Coleridge’s Use of Symbolism in the Rime of the Ancient Mariner

The greatness of a poet chiefly lies in his use of symbolism and imagery. Romantic poets have used different symbols to convey their attitude to life and nature, for they believe in a transcendental reality, an ideal world beyond the world of reality. Coleridge deals with the supernatural aspects of life as well as nature and to do so he has made extensive use of symbolism in his poems.

An analysis of his celebrated poem “The Rime of the Ancient Mariner” reveals that he has made the whole poem a symbol of life itself.The poet through his use of various symbols has produced the presence of two worlds: the conventional everyday world and the mysterious world beyond that which is more real to him. In the opening lines, Coleridge has introduced the entirely different personalities, the wedding guest as a symbol of the conventional everyday world and the mysterious transcendental world. The Sea-Lord Albatross symbolizes some moral values: hospitality and gratitude. It also becomes a symbol of life itself in the Mariner’s lifeless world. The act of killing involving the crime of the Mariner symbolizes man’s violation of moral values. The poet’s deliberate silence about the motive of the crime symbolizes the essential irrationality of the human mind.

However, the use of the supernatural reveals the greatest symbol of the mystery of life and the unseen powers controlling human destiny. Coleridge has used a number of supernatural elements which are rationally inexplicable, e.g. the seraph band, the specter ship with the ‘Life in Death’ woman, the unknown spirits following them etc. All these happenings suggest the eternal mystery of life, symbolizing the puggling aspects of life which contribute to the transcendental world of Coleridge. Other objects of nature like the sun and the moon are used as powerful symbols in the poem. The sun symbolizes the rational world which is benevolent in the beginning of the voyage but later becomes malicious after the commitment of the crime. The moon symbolizes the divine spirit which remains indifferent to the Mariner’s ordeal’ keeping to her own course throughout the voyage. The whole dualism of the poem: the sun and the moon, the powers of water and air, the act of killing and that of blessing, the state of solitude and that of ‘goodly company’, the nightmare and the awakening, the drowning and the resurfacing symbolizes some kind of redemption of reconciliation. The two voices, whose conversation the Mariner hears subconsciously, symbolizes the spiritual and psychological part of the Mariner’s mind. Since he is not essentially evil-minded, he is conscious of his crime and the need for repentance. He hears subconsciously: “The man hath penance done/ and penance more will do”.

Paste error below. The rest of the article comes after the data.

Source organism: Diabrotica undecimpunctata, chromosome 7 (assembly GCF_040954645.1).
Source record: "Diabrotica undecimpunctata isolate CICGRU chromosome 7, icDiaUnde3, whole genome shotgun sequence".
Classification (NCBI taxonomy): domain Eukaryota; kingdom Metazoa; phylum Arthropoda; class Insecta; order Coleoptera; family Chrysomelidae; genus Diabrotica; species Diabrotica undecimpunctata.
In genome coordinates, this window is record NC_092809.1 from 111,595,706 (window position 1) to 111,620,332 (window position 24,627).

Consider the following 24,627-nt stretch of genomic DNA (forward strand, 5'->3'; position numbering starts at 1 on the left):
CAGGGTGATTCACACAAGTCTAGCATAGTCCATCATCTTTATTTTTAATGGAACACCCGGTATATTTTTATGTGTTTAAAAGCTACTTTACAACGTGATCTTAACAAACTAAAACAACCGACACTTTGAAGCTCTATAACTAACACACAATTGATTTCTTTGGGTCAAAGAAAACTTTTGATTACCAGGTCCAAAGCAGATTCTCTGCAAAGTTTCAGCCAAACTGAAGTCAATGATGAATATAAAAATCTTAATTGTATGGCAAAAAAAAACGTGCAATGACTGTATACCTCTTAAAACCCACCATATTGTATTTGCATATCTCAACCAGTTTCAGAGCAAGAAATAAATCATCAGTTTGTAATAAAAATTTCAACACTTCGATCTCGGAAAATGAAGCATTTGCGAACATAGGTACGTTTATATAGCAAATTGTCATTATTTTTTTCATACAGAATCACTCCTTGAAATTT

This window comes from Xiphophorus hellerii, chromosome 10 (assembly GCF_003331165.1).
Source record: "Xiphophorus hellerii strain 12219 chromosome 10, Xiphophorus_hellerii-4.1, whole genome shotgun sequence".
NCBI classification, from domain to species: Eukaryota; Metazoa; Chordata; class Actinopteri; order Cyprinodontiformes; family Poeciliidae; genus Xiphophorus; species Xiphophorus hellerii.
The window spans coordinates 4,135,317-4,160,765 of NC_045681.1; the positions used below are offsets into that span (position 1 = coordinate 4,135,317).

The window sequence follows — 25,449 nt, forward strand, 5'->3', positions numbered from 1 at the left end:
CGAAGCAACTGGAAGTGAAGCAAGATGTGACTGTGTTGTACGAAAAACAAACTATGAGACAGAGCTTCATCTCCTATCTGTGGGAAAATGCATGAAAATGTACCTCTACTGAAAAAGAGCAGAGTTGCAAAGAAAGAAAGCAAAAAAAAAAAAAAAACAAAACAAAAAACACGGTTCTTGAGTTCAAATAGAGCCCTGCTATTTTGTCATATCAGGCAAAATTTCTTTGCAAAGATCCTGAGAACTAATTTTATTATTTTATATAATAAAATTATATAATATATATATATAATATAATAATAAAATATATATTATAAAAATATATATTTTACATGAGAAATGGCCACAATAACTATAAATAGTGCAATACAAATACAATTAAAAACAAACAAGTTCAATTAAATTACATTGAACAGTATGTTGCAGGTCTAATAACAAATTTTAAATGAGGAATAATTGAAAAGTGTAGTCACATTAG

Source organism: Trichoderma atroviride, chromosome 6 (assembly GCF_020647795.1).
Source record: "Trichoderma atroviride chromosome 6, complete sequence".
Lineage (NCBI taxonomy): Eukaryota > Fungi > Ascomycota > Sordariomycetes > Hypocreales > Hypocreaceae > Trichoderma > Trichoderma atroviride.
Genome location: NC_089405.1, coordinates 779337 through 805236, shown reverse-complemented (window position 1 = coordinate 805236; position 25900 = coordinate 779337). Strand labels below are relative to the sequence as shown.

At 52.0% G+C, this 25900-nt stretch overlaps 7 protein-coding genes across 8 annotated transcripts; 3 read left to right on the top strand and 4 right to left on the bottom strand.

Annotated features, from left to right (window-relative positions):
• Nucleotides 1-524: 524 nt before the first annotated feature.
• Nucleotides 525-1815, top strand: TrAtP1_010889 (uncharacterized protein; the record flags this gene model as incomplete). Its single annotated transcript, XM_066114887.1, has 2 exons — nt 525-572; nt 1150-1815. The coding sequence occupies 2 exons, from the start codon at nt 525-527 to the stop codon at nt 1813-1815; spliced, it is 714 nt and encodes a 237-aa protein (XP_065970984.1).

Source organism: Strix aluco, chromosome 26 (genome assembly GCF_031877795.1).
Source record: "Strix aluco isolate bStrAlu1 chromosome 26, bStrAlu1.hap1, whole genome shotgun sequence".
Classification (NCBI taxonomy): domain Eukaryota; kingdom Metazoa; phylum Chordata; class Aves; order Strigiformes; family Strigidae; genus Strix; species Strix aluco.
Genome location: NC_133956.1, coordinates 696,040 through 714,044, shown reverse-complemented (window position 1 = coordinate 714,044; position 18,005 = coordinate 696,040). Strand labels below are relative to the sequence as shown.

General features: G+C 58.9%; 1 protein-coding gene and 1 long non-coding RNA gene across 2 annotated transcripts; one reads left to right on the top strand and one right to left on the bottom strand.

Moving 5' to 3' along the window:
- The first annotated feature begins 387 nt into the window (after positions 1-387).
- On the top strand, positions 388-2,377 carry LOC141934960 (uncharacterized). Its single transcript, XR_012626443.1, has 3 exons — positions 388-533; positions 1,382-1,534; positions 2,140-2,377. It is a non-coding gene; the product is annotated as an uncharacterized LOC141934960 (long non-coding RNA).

It is to be noted that Coleridge’s continuous use of contrasts of bright and somber, colors of silence and noise of joy and sorrow of light and darkness etc. symbolizes his own view of light which is a mixture of the opposite. With the employment of all these symbols, the poet has given a new meaning to the archetype pattern of the main fall and his repentance, leading to partial redemption.

“The Rime of the Ancient Mariner” is a highly symbolic poem, written in the form of a ballad, dealing with certain psychological states of a sailor, his sun, and redemption. However, the poem involves a paradox, for the wedding ceremony symbolizes the beginning of a new life of the two united souls, but the Mariner has reached the end of his life when nothing remains for him except the past memories of sorrow, sin, and repentance. If the Mariner’s voyage is regarded as a symbolic journey of life, we note that he also started it happily like the newly married couple. The storm at sea drew the ship to the land of mist. Here ‘mist’ symbolizes moral confusion from which the Mariner and other sailor were suffering. Some critics have described the bird itself as Christ. So the killing of the bird by the Mariner represents the sin of crucifixion, enabling the bird to embrace the death of a martyr, though his act of killing, the Mariner has become a sinner, inviting the inevitable sufferings of life.

Thus, “The Rime of the Ancient Mariner” is essentially a symbolic poem and Coleridge craftsmanship and dealing with different symbols reveals his poetic genius at its best.


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